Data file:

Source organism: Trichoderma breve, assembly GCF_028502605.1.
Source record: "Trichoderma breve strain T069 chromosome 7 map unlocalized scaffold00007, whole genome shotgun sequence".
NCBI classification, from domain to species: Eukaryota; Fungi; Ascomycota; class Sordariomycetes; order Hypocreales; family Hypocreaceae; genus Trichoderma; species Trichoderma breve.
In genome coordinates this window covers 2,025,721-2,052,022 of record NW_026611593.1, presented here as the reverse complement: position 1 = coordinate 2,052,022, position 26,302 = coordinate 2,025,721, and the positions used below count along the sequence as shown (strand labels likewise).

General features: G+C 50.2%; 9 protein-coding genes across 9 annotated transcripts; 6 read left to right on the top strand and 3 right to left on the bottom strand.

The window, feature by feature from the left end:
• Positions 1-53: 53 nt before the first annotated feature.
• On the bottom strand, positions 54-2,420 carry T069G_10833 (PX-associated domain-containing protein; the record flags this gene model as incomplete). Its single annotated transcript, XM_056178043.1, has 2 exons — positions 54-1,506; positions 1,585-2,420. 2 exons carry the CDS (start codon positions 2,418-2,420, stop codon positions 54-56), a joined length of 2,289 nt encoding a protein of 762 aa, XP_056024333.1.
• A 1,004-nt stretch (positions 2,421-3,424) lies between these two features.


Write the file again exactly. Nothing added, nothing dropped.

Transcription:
Source organism: Trichoderma breve, assembly GCF_028502605.1.
Source record: "Trichoderma breve strain T069 chromosome 7 map unlocalized scaffold00007, whole genome shotgun sequence".
NCBI classification, from domain to species: Eukaryota; Fungi; Ascomycota; class Sordariomycetes; order Hypocreales; family Hypocreaceae; genus Trichoderma; species Trichoderma breve.
In genome coordinates this window covers 2,025,721-2,052,022 of record NW_026611593.1, presented here as the reverse complement: position 1 = coordinate 2,052,022, position 26,302 = coordinate 2,025,721, and the positions used below count along the sequence as shown (strand labels likewise).

General features: G+C 50.2%; 9 protein-coding genes across 9 annotated transcripts; 6 read left to right on the top strand and 3 right to left on the bottom strand.

The window, feature by feature from the left end:
• Positions 1-53: 53 nt before the first annotated feature.
• On the bottom strand, positions 54-2,420 carry T069G_10833 (PX-associated domain-containing protein; the record flags this gene model as incomplete). Its single annotated transcript, XM_056178043.1, has 2 exons — positions 54-1,506; positions 1,585-2,420. 2 exons carry the CDS (start codon positions 2,418-2,420, stop codon positions 54-56), a joined length of 2,289 nt encoding a protein of 762 aa, XP_056024333.1.
• A 1,004-nt stretch (positions 2,421-3,424) lies between these two features.